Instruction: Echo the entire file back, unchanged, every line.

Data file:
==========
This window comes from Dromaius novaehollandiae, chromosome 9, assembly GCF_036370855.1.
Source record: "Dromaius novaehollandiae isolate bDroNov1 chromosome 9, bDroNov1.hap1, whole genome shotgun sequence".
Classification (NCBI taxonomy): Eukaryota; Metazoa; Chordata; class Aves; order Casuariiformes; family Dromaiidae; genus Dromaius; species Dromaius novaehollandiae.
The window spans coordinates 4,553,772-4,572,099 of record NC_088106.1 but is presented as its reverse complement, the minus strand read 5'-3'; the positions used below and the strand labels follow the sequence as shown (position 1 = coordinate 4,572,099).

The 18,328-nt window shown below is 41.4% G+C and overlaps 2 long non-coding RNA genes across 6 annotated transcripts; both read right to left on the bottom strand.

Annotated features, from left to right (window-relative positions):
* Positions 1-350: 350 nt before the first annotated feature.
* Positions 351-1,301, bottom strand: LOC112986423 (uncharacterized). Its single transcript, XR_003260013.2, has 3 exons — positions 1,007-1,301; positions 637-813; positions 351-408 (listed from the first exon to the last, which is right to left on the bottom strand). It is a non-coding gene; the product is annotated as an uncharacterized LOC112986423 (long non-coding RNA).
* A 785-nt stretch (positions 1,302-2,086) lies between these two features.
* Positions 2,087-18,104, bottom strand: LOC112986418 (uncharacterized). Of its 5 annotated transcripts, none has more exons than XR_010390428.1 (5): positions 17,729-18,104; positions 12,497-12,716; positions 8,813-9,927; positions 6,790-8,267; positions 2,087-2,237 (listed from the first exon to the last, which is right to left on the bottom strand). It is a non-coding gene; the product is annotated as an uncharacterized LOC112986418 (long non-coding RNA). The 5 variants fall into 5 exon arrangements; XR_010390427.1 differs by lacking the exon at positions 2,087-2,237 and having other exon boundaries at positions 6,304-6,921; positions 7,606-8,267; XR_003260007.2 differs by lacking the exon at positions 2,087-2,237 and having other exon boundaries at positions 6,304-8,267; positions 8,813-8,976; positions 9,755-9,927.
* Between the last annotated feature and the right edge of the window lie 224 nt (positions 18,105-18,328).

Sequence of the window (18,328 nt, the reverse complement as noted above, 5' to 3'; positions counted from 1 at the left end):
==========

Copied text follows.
This window comes from Dromaius novaehollandiae, chromosome 9, assembly GCF_036370855.1.
Source record: "Dromaius novaehollandiae isolate bDroNov1 chromosome 9, bDroNov1.hap1, whole genome shotgun sequence".
Classification (NCBI taxonomy): Eukaryota; Metazoa; Chordata; class Aves; order Casuariiformes; family Dromaiidae; genus Dromaius; species Dromaius novaehollandiae.
The window spans coordinates 4,553,772-4,572,099 of record NC_088106.1 but is presented as its reverse complement, the minus strand read 5'-3'; the positions used below and the strand labels follow the sequence as shown (position 1 = coordinate 4,572,099).

The 18,328-nt window shown below is 41.4% G+C and overlaps 2 long non-coding RNA genes across 6 annotated transcripts; both read right to left on the bottom strand.

Annotated features, from left to right (window-relative positions):
* Positions 1-350: 350 nt before the first annotated feature.
* Positions 351-1,301, bottom strand: LOC112986423 (uncharacterized). Its single transcript, XR_003260013.2, has 3 exons — positions 1,007-1,301; positions 637-813; positions 351-408 (listed from the first exon to the last, which is right to left on the bottom strand). It is a non-coding gene; the product is annotated as an uncharacterized LOC112986423 (long non-coding RNA).
* A 785-nt stretch (positions 1,302-2,086) lies between these two features.
* Positions 2,087-18,104, bottom strand: LOC112986418 (uncharacterized). Of its 5 annotated transcripts, none has more exons than XR_010390428.1 (5): positions 17,729-18,104; positions 12,497-12,716; positions 8,813-9,927; positions 6,790-8,267; positions 2,087-2,237 (listed from the first exon to the last, which is right to left on the bottom strand). It is a non-coding gene; the product is annotated as an uncharacterized LOC112986418 (long non-coding RNA). The 5 variants fall into 5 exon arrangements; XR_010390427.1 differs by lacking the exon at positions 2,087-2,237 and having other exon boundaries at positions 6,304-6,921; positions 7,606-8,267; XR_003260007.2 differs by lacking the exon at positions 2,087-2,237 and having other exon boundaries at positions 6,304-8,267; positions 8,813-8,976; positions 9,755-9,927.
* Between the last annotated feature and the right edge of the window lie 224 nt (positions 18,105-18,328).

Sequence of the window (18,328 nt, the reverse complement as noted above, 5' to 3'; positions counted from 1 at the left end):